The myth of global science collaboration—Collaboration patterns in epistemic communities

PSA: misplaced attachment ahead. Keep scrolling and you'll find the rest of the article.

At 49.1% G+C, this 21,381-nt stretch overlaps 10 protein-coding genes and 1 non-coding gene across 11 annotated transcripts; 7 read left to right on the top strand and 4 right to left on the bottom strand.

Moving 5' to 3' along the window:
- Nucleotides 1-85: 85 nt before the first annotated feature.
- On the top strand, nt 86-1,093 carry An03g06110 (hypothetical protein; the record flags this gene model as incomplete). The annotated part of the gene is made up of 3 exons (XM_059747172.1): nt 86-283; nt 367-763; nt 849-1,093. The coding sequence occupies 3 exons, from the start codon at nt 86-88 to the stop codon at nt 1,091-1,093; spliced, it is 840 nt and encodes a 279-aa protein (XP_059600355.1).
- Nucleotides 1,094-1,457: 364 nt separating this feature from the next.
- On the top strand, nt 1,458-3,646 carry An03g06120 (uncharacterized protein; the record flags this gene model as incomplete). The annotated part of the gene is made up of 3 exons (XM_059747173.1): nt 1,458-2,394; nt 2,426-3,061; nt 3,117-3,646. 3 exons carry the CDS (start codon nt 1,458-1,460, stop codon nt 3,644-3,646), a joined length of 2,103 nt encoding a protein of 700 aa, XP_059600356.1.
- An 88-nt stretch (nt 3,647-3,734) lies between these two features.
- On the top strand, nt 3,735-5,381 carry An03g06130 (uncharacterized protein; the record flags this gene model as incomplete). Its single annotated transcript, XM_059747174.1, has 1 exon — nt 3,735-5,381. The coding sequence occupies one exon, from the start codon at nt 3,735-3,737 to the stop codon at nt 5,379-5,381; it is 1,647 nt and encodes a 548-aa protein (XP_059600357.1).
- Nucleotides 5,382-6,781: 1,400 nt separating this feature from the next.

Scientific collaboration is often perceived as a joint global process that involves researchers worldwide, regardless of their place of work and residence. Globalization of science, in this respect, implies that collaboration among scientists takes place along the lines of common topics and irrespective of the spatial distances between the collaborators. The networks of collaborators, termed ‘epistemic communities’, should thus have a space-independent structure. This paper shows that such a notion of globalized scientific collaboration is not supported by empirical data. It introduces a novel approach of analyzing distance-dependent probabilities of collaboration. The results of the analysis of six distinct scientific fields reveal that intra-country collaboration is about 10–50 times more likely to occur than international collaboration. Moreover, strong dependencies exist between collaboration activity (measured in co-authorships) and spatial distance when confined to national borders. However, the fact that distance becomes irrelevant once collaboration is taken to the international scale suggests a globalized science system that is strongly influenced by the gravity of local science clusters. The similarity of the probability functions of the six science fields analyzed suggests a universal mode of spatial governance that is independent from the mode of knowledge creation in science.
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